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Dungen - 4 CD (album) cover




Psychedelic/Space Rock

4.05 | 43 ratings

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4 stars Two months ago, I purchased this album, not having heard a note of the band's music, just based on recommendations here at PA. Within a week I had all six of their albums, and although it's only late February, it's probably a safe guess that this band will be my greatest new discovery for 2013 (5 years after the release of this album, but better late then never, right?). Possibly because this album was "first" for me, it still remains the benchmark by which I evaluate their other work, and even after dozens of listens (including a self-imposed month of NOT listening to it, in order to not wear out its welcome), the magic of this album has not diminished a bit for me.

"Dungen 4" is actually the band's fifth album; though I believe one of the earlier albums may officially be an archival, post-hoc release of early material. No matter: this is Dungen reaching an apex of creativity. Having mastered the art of creating a warm, direct-from-1968 psychedelic sound on his first couple of releases, Gustav Ejstes eventually formed a stable band lineup by the time of the third album (the breakthrough "Ta Det Lugnt"), and then this band proceeded to add layers of subtlety and ornate arrangement into the pieces, even as the pieces became shorter and more succinct. This mature approach is epitomized on this album, which includes ten short songs totaling less than 40 minutes, yet most of these songs contain even more musical content than the seven minute monsters they were churning out just a couple of years prior.

The opening track, "Sätt Att Se", kicks off the album in much the same way that "Airbag" kicked off Radioheads "OK Computer" album: a thick haze of sound framing a moody piano ballad, with strings and piano providing the jazzy harmonics, bass and drums maintaining a quiet but steady pulse, and Reine Fiske's lead guitar creating the kind of palpable texture that only Fiske can provide (see his multitude of other projects for elaboration on this). "Målerås Finest" is next, taking things to an even more poignant level, Ejstes' piano taking the lead on an instrumental, for a sad, simple melody. Track 3 "Det Tar Tid" follows, picking up the pace just a little - the big WOW factor on this track is achieved from the close vocal harmonies, pushing this complex little miniature to ecstatic heights. "Samtidigt 1" is the first of two excerpts from an improvised guitar jam included on this album, and it pumps up the rock quotient considerably and gives Reine Fiske a chance in the spotlight with full-on squalor (the full 15 minute "Samtidigt" from which the two excerpts was taken was also released as an EP in its own right - well worth seeking out). "Imgenting Ar Sig Likt" (track 5) closes the first half of the album in a relatively unremarkable way - this kind of unmemorable atmospheric piece seems to be precisely the kind of tune that Dungen is usually so adept at avoiding; still, it's at least pleasant if a bit uneventful.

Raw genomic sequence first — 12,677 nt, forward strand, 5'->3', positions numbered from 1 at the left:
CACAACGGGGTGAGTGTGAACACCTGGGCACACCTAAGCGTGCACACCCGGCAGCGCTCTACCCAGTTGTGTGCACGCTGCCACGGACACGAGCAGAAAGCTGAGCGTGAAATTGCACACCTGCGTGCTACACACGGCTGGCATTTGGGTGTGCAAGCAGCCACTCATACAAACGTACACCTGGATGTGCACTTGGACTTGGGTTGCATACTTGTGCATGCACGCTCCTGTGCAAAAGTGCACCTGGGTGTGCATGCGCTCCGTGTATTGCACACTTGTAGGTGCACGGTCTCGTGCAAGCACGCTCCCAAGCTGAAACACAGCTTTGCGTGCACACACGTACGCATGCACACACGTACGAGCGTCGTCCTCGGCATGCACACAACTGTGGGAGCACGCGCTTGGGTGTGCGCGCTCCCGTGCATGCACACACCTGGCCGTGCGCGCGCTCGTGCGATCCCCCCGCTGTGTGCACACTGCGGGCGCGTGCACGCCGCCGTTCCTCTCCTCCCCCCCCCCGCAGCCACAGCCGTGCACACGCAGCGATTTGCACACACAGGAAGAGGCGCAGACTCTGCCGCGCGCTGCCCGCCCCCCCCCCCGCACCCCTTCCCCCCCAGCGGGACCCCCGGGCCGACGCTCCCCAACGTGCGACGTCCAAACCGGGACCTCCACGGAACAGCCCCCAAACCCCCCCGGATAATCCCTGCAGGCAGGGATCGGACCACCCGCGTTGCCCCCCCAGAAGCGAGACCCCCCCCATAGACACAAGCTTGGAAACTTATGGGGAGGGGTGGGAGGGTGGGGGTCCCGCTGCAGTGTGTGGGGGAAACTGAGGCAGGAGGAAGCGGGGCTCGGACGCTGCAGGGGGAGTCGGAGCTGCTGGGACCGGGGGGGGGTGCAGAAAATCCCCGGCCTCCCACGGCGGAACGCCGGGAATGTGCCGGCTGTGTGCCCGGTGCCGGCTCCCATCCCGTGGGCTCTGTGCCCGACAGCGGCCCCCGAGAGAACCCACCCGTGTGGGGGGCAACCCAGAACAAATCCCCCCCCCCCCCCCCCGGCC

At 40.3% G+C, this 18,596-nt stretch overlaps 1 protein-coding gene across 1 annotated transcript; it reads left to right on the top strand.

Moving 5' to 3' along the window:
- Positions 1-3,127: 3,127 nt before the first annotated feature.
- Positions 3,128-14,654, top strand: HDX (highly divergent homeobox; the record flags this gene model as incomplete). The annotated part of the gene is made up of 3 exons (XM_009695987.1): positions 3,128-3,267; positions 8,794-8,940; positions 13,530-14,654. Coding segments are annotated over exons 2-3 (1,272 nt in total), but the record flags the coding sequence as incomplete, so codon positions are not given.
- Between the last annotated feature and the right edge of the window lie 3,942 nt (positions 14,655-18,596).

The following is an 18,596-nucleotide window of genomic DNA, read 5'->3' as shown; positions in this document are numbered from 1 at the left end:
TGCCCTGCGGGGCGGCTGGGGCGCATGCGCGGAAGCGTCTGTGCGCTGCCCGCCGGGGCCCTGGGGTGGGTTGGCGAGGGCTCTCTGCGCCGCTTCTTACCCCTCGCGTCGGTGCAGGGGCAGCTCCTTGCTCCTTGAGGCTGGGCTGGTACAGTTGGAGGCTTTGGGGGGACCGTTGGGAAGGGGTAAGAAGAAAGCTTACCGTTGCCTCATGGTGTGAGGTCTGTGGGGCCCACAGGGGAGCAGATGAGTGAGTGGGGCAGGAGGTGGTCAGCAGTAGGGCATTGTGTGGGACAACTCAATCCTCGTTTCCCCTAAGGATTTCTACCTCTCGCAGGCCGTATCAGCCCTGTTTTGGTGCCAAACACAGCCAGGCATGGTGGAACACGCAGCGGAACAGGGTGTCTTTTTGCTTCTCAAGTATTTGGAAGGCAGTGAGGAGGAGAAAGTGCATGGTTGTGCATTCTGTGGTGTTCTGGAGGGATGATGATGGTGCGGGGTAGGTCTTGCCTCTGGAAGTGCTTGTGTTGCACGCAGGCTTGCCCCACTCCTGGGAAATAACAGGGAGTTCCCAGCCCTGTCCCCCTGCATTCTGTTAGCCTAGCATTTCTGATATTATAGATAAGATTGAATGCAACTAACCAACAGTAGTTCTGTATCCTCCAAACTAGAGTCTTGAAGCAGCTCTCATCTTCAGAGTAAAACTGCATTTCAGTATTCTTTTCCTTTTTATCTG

The second half of the album begins with the only other track on the album that doesn't WOW me, the instrumental "Fredag". Unlike the prior song, plenty of drama occurs in this piece; however, the main melody introduced by Fiske's echoed slide guitar just sounds a little too close to Morris Albert's "Feelings" for comfort ("Feelings... nothing more than Feelings..." augghh!). Still, not a deal breaker by any means. And the closing four tracks which follow meet or exceed the high level of quality set in the first few tracks. "Finns Det Någon Möjlighet" (track 7) and "Mina Damer Och Fasaner" (track 8) bring back the spine chilling vocal harmonies, compelling yet complex melodic themes, and thickly baroque instrumental arrangements. "Samtidigt 2" comes next, the second excerpt from the aforementioned guitar jam, this time occupying a surprisingly Santana/Allman Brothers-like territory. "Bandhagen" closes the album with a simple, piano-led (with Mellotron and celeste providing counterpoint) instrumental that seems like a more optimistic take on the sad piano piece from Track 2. A very appropriately understated ending to an album which never tries to overwhelm the listener, but rather aims to give the listener a rich, nutritious tray of musical hors d'oerves with a full array of flavors that satisfies, but doesn't fill you up. Hmm, it must be getting near lunch time.

I'll give this a very high 4. The album sags just a wee bit in the middle, but apart from a couple of less than stellar tracks, the other eight tracks have some of the most richly accomplished and ear-pleasing music I've heard in recent years. How Swede it is!

HolyMoly | 4/5 |


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